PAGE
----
Poetry: Wilfred Owen

December 14, 2014

Perhaps one is pre-disposed to warm to Wilfred Owen‘s poetry by his own tragic story: killed in action a mere week before the Armistice (but then, when you get to thinking about this, it is even crueller to realise that someone had to be the last person killed) and his parents receiving the telegram a week later, whilst everyone around finally celebrated the end…

Owen’s poetry has survived, and will, for a number of reasons. He writes about war in ways which others – equally effectively – do not: his best poems, it has always seemed to me, are especially powerful because they personalise the dreadfulness of war by zeroing in on a single individual and his fate: the blinded soldier in The Sentry, the dying man in Dulce et Decorum Est, or, most powerfully for me, the survivor in Disabled. When he focuses in close-up on the horrors, he comes from an unusual angle – the survivors in Mental Cases are unforgettable, and again, these are survivors. And in some way, these poems are filmic: a series of shots, from different angles, they link in for me with the grainy old monochrome newsreel shots of a century ago.

Owen is also capable of great cleverness in developing an idea, almost in the metaphysical sense of ‘wit’. The Parable of the Old Man and the Young is my favourite example of this: the Old Testament story of Abraham and Isaac and the sacrifice develops gradually, becoming subtly more and more warped and surreal as the location and the language mutates, from the deserts of Mesopotamia to the trenches of Flanders, and then blasphemous as the clever men of Europe defy God’s final command to show mercy.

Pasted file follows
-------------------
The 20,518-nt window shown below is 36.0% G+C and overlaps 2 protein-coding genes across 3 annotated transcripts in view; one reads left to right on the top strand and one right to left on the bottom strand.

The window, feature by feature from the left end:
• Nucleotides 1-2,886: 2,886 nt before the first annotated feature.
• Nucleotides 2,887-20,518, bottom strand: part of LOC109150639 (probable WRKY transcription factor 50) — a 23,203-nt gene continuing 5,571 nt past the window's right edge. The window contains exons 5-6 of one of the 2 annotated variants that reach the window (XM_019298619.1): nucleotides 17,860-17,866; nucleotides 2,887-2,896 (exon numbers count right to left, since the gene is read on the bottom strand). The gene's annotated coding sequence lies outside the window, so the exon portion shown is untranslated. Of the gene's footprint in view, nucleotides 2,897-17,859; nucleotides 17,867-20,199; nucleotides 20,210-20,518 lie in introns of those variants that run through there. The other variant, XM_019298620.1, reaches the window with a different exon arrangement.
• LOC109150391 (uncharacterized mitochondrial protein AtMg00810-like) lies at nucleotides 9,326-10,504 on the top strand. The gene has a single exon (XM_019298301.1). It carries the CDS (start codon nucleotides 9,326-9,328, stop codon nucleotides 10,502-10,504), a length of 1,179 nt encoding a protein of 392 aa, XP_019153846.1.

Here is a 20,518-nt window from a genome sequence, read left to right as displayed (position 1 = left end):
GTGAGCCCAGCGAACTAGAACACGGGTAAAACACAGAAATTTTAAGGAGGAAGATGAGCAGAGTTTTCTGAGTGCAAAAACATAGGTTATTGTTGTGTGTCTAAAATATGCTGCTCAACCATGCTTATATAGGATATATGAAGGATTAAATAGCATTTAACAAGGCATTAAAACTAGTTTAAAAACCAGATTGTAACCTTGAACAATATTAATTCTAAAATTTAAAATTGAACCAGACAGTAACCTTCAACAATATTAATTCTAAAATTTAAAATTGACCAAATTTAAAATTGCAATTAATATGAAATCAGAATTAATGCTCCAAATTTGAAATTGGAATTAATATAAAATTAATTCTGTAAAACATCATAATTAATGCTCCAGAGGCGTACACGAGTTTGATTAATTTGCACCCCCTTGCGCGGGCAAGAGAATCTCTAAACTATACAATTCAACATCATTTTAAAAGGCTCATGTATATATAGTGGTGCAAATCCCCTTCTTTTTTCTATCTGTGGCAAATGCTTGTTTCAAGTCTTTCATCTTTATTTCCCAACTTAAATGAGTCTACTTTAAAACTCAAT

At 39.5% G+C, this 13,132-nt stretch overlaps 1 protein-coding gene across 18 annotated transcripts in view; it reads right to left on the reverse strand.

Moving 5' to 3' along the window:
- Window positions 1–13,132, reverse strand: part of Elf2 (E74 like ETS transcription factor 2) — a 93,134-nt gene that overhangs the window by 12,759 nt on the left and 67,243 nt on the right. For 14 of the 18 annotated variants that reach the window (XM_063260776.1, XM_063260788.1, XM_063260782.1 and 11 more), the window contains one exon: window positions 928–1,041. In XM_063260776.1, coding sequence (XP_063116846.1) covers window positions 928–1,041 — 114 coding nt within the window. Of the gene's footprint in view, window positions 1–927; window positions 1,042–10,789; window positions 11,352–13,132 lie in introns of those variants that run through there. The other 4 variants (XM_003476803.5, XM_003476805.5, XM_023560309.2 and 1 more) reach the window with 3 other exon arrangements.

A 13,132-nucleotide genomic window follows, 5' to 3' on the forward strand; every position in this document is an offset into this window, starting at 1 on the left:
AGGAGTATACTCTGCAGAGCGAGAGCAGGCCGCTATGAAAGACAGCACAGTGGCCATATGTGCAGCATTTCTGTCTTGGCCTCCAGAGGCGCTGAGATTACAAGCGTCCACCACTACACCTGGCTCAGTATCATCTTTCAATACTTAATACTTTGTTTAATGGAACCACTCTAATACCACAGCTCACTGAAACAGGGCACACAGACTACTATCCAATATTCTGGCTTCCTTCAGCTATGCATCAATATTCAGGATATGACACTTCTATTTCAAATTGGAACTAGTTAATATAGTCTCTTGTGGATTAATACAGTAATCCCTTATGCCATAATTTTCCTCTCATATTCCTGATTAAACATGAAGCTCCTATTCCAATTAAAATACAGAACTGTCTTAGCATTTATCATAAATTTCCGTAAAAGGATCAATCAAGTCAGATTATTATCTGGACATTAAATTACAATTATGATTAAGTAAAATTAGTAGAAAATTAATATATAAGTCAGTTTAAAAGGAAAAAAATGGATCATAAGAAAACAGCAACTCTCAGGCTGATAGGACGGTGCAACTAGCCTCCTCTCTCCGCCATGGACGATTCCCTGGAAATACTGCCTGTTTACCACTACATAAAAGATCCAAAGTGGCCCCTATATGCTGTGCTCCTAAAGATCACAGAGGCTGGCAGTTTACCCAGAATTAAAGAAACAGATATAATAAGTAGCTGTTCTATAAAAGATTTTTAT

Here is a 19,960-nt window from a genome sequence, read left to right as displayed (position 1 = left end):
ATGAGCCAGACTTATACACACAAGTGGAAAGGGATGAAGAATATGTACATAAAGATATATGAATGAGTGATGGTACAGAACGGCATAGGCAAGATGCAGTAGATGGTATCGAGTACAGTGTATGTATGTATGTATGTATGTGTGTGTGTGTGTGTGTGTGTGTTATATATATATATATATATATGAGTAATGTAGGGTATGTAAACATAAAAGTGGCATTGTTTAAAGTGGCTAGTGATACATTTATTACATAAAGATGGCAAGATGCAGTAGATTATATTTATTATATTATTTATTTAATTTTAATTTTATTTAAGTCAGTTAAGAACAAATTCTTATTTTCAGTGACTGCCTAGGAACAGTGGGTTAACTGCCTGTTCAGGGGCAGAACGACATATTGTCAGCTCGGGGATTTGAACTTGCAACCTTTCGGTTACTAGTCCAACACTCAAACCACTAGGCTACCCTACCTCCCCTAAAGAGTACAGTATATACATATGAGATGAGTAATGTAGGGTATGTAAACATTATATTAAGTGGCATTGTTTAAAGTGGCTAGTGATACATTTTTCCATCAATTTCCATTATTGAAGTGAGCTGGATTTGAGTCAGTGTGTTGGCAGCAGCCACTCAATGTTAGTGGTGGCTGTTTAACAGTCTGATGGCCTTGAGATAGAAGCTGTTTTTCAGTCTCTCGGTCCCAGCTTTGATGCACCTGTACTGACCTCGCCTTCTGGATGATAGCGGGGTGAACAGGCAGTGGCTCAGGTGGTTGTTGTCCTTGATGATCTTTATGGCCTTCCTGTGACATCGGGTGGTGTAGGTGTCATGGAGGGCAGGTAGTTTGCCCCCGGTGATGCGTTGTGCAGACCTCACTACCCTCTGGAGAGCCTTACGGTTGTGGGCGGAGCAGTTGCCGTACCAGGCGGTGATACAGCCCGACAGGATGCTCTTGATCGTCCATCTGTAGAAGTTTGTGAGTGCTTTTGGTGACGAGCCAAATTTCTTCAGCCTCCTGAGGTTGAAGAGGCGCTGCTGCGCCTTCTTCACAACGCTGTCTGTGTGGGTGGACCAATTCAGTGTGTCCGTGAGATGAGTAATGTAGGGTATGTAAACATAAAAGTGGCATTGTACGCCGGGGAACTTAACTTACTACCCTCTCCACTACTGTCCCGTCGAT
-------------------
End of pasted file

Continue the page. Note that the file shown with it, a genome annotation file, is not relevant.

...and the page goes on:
But what is specifically poetic about Owen? Briefly and powerfully he draws us as far as we (safely at home) can be drawn into the horrors and shows us, through visual imagery and through his use of language, as much as we can ever know. The strangeness, the eeriness he creates through his subtle and persistent use of half-rhyme in poems such as Exposure and Strange Meeting are meant to haunt us, creating places we can see and feel and yet never understand, feelings we can imagine, perhaps, but never really know. Perhaps that is his greatest achievement: he takes us as close as we can be taken to the world he lived and died in, and in a way that no other poet of his time manages to do so forcefully.

And: if you are familiar with Owen’s poetry, next time you read Sebastian FaulksBirdsong, look out for how many very carefully and subtly woven-in back-references there are to Owen’s poems (and Sassoon’s too)…